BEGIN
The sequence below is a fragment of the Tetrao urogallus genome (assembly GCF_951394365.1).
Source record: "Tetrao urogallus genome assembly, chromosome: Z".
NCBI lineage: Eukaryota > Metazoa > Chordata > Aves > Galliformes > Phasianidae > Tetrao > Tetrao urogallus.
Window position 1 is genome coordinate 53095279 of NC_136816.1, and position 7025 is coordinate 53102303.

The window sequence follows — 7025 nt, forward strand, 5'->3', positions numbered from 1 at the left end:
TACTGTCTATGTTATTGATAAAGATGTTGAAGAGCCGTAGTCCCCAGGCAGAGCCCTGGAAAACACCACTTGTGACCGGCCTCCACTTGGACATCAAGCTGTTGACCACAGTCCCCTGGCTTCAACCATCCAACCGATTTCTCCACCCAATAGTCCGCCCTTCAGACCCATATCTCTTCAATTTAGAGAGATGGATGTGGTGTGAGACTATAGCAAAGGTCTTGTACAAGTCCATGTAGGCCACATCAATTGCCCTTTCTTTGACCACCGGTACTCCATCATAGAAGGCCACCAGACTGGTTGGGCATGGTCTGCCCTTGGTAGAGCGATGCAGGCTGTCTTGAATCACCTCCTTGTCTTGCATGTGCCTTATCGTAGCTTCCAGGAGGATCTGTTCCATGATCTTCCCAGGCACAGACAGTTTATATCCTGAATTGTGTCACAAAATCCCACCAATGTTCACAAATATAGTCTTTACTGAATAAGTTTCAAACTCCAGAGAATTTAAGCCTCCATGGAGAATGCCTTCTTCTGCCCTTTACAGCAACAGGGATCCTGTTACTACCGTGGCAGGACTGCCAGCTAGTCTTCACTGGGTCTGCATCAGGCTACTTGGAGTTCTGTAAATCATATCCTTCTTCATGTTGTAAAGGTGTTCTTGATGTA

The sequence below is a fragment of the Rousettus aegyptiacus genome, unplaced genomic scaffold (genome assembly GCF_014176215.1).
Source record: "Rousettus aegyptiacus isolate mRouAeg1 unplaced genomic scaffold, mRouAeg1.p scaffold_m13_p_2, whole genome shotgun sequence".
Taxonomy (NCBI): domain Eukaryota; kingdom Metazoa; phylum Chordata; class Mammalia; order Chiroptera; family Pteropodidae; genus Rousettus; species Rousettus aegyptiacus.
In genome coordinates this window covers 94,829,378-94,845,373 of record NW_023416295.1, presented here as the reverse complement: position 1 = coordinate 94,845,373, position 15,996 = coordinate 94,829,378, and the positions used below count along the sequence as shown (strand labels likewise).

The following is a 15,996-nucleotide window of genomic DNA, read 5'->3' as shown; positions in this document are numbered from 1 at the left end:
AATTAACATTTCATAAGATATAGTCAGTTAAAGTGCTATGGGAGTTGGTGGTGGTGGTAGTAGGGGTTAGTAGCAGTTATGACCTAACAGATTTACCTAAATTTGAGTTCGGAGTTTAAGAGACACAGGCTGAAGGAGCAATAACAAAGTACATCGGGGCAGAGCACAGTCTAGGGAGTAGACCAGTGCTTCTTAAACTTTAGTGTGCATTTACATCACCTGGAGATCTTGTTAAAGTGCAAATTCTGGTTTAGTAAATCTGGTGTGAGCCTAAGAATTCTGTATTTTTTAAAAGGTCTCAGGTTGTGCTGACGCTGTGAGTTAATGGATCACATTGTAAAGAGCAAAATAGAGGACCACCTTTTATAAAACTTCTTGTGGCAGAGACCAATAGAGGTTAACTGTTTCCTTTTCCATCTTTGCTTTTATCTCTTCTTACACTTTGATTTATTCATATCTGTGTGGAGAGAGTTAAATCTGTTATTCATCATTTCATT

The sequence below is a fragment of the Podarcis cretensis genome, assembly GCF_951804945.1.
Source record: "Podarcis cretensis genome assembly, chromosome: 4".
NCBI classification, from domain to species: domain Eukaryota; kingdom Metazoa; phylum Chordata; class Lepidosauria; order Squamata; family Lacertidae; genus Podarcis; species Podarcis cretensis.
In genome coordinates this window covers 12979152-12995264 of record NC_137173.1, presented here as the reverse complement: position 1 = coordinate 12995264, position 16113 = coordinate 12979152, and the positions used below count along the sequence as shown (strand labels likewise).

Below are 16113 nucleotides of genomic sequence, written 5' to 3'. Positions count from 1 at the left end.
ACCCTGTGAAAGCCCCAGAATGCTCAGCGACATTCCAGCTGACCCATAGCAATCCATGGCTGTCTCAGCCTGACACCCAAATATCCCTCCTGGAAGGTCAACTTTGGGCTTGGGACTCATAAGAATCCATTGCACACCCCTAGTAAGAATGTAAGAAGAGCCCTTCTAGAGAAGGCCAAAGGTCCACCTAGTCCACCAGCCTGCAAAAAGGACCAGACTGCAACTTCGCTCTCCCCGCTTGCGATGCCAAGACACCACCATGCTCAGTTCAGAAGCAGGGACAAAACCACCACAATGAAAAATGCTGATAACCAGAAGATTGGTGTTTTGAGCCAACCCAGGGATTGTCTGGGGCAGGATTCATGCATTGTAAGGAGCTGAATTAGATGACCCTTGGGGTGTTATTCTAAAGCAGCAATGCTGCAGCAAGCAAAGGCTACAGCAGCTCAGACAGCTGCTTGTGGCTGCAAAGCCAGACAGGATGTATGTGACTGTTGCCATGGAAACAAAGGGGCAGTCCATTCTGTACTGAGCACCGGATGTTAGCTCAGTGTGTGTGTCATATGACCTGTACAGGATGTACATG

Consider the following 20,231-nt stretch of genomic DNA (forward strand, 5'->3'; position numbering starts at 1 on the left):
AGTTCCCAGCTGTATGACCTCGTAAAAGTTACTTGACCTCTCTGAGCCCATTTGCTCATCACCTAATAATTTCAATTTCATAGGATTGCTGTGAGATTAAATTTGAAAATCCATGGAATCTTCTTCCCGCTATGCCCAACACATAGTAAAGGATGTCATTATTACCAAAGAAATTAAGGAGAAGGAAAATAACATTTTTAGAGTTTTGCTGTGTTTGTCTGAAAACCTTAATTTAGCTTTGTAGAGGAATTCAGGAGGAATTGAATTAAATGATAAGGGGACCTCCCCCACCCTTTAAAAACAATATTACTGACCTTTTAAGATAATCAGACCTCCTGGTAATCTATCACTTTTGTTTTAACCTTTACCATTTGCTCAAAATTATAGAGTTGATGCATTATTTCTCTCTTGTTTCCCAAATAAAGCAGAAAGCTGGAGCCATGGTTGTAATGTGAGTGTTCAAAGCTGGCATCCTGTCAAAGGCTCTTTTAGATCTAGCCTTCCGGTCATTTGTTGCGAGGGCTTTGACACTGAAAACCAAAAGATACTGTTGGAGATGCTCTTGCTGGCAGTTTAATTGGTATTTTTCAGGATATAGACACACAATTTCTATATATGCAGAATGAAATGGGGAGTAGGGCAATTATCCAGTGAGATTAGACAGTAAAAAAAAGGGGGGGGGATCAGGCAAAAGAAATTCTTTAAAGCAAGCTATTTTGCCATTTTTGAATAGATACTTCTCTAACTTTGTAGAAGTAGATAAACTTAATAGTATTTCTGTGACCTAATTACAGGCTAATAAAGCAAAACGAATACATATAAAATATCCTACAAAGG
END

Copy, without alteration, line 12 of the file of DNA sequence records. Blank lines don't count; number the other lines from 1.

AATTAACATTTCATAAGATATAGTCAGTTAAAGTGCTATGGGAGTTGGTGGTGGTGGTAGTAGGGGTTAGTAGCAGTTATGACCTAACAGATTTACCTAAATTTGAGTTCGGAGTTTAAGAGACACAGGCTGAAGGAGCAATAACAAAGTACATCGGGGCAGAGCACAGTCTAGGGAGTAGACCAGTGCTTCTTAAACTTTAGTGTGCATTTACATCACCTGGAGATCTTGTTAAAGTGCAAATTCTGGTTTAGTAAATCTGGTGTGAGCCTAAGAATTCTGTATTTTTTAAAAGGTCTCAGGTTGTGCTGACGCTGTGAGTTAATGGATCACATTGTAAAGAGCAAAATAGAGGACCACCTTTTATAAAACTTCTTGTGGCAGAGACCAATAGAGGTTAACTGTTTCCTTTTCCATCTTTGCTTTTATCTCTTCTTACACTTTGATTTATTCATATCTGTGTGGAGAGAGTTAAATCTGTTATTCATCATTTCATT